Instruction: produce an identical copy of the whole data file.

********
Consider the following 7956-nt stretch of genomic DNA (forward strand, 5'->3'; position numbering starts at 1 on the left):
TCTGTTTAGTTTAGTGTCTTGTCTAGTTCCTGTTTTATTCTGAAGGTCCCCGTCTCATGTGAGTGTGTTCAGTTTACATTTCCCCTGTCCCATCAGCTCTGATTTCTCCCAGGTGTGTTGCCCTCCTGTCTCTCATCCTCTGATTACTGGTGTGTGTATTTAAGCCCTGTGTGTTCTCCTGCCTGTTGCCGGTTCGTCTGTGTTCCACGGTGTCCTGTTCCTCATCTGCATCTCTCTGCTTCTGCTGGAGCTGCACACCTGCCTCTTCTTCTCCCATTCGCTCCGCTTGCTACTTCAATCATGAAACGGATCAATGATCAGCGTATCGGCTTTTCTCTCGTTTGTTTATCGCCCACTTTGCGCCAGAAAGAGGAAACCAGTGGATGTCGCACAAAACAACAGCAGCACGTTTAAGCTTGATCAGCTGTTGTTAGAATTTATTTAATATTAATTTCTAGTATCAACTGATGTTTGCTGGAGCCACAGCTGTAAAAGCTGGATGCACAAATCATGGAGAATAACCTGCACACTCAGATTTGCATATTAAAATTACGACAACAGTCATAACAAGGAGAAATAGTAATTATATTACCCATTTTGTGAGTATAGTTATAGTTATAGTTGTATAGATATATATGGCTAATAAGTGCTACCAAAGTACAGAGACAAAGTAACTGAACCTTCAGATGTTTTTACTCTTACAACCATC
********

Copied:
Consider the following 7956-nt stretch of genomic DNA (forward strand, 5'->3'; position numbering starts at 1 on the left):
TCTGTTTAGTTTAGTGTCTTGTCTAGTTCCTGTTTTATTCTGAAGGTCCCCGTCTCATGTGAGTGTGTTCAGTTTACATTTCCCCTGTCCCATCAGCTCTGATTTCTCCCAGGTGTGTTGCCCTCCTGTCTCTCATCCTCTGATTACTGGTGTGTGTATTTAAGCCCTGTGTGTTCTCCTGCCTGTTGCCGGTTCGTCTGTGTTCCACGGTGTCCTGTTCCTCATCTGCATCTCTCTGCTTCTGCTGGAGCTGCACACCTGCCTCTTCTTCTCCCATTCGCTCCGCTTGCTACTTCAATCATGAAACGGATCAATGATCAGCGTATCGGCTTTTCTCTCGTTTGTTTATCGCCCACTTTGCGCCAGAAAGAGGAAACCAGTGGATGTCGCACAAAACAACAGCAGCACGTTTAAGCTTGATCAGCTGTTGTTAGAATTTATTTAATATTAATTTCTAGTATCAACTGATGTTTGCTGGAGCCACAGCTGTAAAAGCTGGATGCACAAATCATGGAGAATAACCTGCACACTCAGATTTGCATATTAAAATTACGACAACAGTCATAACAAGGAGAAATAGTAATTATATTACCCATTTTGTGAGTATAGTTATAGTTATAGTTGTATAGATATATATGGCTAATAAGTGCTACCAAAGTACAGAGACAAAGTAACTGAACCTTCAGATGTTTTTACTCTTACAACCATC